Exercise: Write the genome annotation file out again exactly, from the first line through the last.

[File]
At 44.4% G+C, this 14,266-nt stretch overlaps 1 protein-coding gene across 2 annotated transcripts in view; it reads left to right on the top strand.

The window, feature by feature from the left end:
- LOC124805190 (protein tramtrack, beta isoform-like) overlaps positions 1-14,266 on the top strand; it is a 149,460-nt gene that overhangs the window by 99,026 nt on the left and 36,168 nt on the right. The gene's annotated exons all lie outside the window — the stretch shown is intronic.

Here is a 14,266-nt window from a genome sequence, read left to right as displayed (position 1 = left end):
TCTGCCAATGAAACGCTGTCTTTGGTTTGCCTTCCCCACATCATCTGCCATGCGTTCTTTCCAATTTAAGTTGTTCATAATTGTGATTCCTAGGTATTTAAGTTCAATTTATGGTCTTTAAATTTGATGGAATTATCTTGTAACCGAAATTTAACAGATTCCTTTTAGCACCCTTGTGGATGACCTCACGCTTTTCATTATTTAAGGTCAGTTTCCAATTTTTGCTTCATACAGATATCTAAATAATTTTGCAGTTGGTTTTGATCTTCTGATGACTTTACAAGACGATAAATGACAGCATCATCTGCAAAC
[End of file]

At 44.4% G+C, this 14,266-nt stretch overlaps 1 protein-coding gene across 2 annotated transcripts in view; it reads left to right on the top strand.

The window, feature by feature from the left end:
- LOC124805190 (protein tramtrack, beta isoform-like) overlaps positions 1-14,266 on the top strand; it is a 149,460-nt gene that overhangs the window by 99,026 nt on the left and 36,168 nt on the right. The gene's annotated exons all lie outside the window — the stretch shown is intronic.

Here is a 14,266-nt window from a genome sequence, read left to right as displayed (position 1 = left end):
TCTGCCAATGAAACGCTGTCTTTGGTTTGCCTTCCCCACATCATCTGCCATGCGTTCTTTCCAATTTAAGTTGTTCATAATTGTGATTCCTAGGTATTTAAGTTCAATTTATGGTCTTTAAATTTGATGGAATTATCTTGTAACCGAAATTTAACAGATTCCTTTTAGCACCCTTGTGGATGACCTCACGCTTTTCATTATTTAAGGTCAGTTTCCAATTTTTGCTTCATACAGATATCTAAATAATTTTGCAGTTGGTTTTGATCTTCTGATGACTTTACAAGACGATAAATGACAGCATCATCTGCAAAC